FOOD | HEALTH | SPIRITUALITY

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Welcome to Sacred & Delicious! I’d like to reward your interest with two valuable gifts:

The Sacred & Delicious Food List
and
A Complimentary Webinar with Vaidya Smita Naram

The Sacred & Delicious Food List is an addendum to the cookbook, Sacred & Delicious. Author Lisa Mitchell decided to distribute this comprehensive list of the foods through her website so that she would be able to update it more easily. These are foods found in most modern kitchens. The list organizes the foods into categories to reflect how they fit in your diet from an Ayurvedic perspective.

The free webinar with Vaidya Smita Naram that Lisa Mitchell is hosting will be held in the spring of 2019. Dr. Naram is one of India’s leading Ayurvedic pulse masters, herbal pharmacologists, and clinicians, and she has helped thousands of patients overcome serious health problems with the time-tested tools of Ayurveda. Lisa will conduct an interview with Dr. Naram about how to embrace an Ayurvedic diet and other health care approaches that have the potential to transform your health or to sustain optimal wellness. Here are some topics that will be covered:

  • Stories of people who have overcome serious health problems through modern Ayurveda— without taking pharmaceuticals
  • An in-depth discussion about how diseases take take root and evolve in the body from the perspective of Ayurveda.
  • A safe weight-loss plan that never leaves you hungry
  • Dietary recommendations to support chronic health conditions, including acid reflux, acne, headaches, back pain, perimenopause/menopause and more

While you wait for the book, enjoy reading the monthly updates on our blog,
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one of the world’s leading Ayurvedic masters, Vaidya Smita Naram.


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Healthy Comfort Food

If  you love sweet potatoes, I have good news for you, along with an easy and oh-so-delicious Southern-style recipe!

In case you’ve been following my blog and wonder why I cook with so many sweet potatoes, here’s one reason why: according to Ayurveda, sweet potatoes are one of the best foods for grounding vata — that light, airy, buzzing energy that you feel when life is moving just a little too fast.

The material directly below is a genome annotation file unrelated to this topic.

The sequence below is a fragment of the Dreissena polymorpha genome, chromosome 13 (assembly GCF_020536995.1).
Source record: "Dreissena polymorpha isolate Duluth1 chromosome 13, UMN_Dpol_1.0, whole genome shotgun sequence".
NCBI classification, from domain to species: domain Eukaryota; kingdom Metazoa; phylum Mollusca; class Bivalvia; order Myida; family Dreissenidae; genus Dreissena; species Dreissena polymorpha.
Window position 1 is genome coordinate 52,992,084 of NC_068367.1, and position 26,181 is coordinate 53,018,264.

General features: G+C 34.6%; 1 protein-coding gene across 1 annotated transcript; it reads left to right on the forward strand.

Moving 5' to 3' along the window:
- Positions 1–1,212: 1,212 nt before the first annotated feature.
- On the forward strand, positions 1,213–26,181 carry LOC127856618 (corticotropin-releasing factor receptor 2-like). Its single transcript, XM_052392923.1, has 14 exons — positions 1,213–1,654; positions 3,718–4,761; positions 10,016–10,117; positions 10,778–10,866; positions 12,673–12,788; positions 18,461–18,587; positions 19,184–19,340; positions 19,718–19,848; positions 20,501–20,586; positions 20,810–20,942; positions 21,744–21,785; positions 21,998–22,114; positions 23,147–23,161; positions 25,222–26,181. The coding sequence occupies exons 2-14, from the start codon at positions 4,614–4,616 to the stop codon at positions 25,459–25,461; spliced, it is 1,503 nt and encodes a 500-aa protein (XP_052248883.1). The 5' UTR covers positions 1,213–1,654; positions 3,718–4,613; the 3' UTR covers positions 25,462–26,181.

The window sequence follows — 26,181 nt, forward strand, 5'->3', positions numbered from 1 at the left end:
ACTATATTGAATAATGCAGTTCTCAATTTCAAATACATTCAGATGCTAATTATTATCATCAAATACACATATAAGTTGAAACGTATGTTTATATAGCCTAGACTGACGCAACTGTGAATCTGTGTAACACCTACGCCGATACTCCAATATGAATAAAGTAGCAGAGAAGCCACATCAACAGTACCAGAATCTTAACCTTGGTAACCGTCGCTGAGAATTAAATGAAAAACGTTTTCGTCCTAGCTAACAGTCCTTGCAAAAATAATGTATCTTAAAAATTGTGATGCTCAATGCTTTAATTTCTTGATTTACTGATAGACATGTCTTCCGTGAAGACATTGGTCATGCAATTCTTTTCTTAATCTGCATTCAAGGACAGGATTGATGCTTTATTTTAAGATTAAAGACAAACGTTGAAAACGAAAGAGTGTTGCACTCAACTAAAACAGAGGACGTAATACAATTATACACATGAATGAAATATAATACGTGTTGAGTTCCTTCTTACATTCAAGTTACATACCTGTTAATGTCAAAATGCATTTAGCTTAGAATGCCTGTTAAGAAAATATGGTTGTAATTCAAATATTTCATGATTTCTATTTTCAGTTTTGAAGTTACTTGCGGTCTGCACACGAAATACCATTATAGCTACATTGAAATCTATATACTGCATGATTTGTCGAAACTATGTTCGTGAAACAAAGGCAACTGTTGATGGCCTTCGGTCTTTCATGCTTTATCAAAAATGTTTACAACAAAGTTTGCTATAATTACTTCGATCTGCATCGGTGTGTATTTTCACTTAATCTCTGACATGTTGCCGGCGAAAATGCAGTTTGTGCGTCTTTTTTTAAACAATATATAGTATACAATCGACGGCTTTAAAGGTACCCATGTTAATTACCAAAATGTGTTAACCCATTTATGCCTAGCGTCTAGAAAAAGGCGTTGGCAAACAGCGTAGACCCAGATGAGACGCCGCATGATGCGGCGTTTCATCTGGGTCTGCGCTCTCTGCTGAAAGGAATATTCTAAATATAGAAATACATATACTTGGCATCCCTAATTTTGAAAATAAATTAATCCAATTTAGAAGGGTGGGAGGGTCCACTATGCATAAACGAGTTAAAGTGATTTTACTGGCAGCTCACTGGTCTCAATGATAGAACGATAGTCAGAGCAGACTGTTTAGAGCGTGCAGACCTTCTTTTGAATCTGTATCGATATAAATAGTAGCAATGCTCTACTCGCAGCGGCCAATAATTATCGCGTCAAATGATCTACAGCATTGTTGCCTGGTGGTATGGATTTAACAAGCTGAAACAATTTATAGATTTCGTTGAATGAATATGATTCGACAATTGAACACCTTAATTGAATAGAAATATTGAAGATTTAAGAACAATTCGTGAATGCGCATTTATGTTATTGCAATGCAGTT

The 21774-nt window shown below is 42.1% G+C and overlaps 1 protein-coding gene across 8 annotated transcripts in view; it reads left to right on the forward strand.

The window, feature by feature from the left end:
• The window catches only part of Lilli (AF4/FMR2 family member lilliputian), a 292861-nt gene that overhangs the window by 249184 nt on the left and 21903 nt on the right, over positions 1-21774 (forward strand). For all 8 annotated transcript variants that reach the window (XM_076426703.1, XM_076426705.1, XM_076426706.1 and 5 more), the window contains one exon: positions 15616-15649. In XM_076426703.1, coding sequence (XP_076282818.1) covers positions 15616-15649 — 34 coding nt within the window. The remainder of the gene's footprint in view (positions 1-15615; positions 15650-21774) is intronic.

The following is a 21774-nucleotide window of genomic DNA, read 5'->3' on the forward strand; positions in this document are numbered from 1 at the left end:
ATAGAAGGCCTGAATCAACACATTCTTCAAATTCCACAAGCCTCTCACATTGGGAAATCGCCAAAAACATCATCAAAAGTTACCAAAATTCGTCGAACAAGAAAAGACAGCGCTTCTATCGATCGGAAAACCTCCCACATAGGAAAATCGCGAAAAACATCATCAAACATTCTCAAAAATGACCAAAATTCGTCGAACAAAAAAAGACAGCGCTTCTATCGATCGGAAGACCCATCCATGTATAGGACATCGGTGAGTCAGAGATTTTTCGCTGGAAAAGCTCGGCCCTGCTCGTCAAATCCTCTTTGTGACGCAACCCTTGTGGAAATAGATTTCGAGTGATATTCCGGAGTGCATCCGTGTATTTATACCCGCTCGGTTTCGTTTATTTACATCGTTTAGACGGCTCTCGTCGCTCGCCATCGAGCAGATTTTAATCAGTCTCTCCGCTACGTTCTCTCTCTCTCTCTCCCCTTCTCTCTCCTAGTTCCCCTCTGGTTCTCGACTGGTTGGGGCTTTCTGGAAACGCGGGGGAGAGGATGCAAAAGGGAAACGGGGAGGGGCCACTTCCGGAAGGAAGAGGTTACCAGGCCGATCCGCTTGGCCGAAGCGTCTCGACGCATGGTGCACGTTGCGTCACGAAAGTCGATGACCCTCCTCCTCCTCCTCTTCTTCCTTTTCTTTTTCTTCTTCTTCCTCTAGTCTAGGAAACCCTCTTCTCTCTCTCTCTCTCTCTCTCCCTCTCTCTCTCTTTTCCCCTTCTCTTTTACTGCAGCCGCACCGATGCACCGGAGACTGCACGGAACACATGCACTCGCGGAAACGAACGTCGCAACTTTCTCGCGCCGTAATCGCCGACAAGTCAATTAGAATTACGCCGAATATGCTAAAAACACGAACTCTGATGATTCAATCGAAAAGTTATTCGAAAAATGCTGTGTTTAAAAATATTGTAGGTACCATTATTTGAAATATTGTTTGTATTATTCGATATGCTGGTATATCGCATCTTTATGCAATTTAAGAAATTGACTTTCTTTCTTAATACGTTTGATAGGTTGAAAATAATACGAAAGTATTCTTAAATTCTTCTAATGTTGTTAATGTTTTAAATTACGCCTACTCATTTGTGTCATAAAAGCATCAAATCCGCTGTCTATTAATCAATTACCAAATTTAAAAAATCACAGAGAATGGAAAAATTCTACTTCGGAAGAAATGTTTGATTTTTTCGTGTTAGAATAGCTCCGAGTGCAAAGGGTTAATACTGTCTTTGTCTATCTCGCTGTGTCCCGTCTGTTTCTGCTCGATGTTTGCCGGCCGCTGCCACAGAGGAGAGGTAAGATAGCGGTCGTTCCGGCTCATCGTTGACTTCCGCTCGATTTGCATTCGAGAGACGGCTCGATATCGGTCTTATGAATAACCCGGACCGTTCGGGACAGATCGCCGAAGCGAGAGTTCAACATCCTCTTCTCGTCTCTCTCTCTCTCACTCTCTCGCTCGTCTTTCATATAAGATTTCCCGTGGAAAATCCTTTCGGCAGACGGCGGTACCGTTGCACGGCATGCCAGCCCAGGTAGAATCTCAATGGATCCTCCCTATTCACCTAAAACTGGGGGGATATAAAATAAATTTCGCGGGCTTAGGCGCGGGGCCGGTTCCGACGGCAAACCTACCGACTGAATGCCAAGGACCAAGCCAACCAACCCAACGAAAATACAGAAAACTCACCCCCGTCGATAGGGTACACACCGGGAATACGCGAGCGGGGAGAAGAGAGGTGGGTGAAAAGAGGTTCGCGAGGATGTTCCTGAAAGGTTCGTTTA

The vata dosha is characterized by these qualities: dry, light, cold, rough, subtle, mobile, clear and astringent. When vata is too high, you may feel anxious or insecure, suffer from insomnia and indigestion, and experience tremors or twitching. You also may have cracking joints and sore muscles. High vata is often a contributor to other kinds of pain and many forms of chronic illness.

During the cold winter months, vata is naturally higher, and we’re naturally drawn to steaming hot soups, warm side dishes and some heavier foods to warm and ground our bodies. These warm, heavy foods can also calm a swirling and agitated mind. In vegetarian cuisine, sweet potatoes fit the bill perfectly because they are a little bit heavy but are still easy to digest.

Nutritionists laud sweet potatoes as good for everyone because they are loaded with vitamins and minerals. As important they consist of the “good carbs” for diabetics and people with insulin resistance who are making their best effort not to cross over the line into diabetes. If you do suffer with diabetes or insulin resistance, you’ll benefit by switching from white potatoes to sweet.

There are dozens of ways to make delicious sweet potatoes, and today I offer you one of my favorites — Sweet Potato Hash Browns.

 

 

SWEET POTATO HASH BROWNS

Preparation Time: About 40 minutes
Serves 4 to 6

 

You can make this recipe with peeled potatoes or skins-on, whatever suits you.

 

1 medium to large sweet onion
3 tablespoons ghee or olive oil
4 to 5 cups sweet potato cubes (2 large potatoes)
½ to 1 cup of chopped red bell pepper
1 teaspoon ground cumin
1 teaspoon ground coriander
½ teaspoon mild paprika (optional)
1 teaspoon dried basil
½ teaspoon Himalayan or mineral salt
1 teaspoon dried oregano

 

1. Heat a large frying pan (preferably cast iron or porcelain enamel non-stick) on medium heat.

 

2. Chop onion. Add ghee or oil to the pan followed by the onions. Cook on medium heat for 10 minutes or so until the onions turn uniformly golden and start to brown. Reduce heat to medium-low and continue slowly caramelizing the onions.

 

3. Cut the sweet potato into bite-sized cubes and add them on top of the onions. Cover and continue to cook.

 

4. Cut open the red pepper to remove the seeds and white pith. Chop the pepper into small pieces and add them to the pan along with the spices. Stir well. Turn heat to medium and continue to cook covered for about 10 minutes to ensure the potatoes get tender. Uncover for the last 10 minutes, stirring frequently, so the potatoes can brown nicely without sticking. Add salt to taste and serve.

Avoid paprika, especially during the summer.

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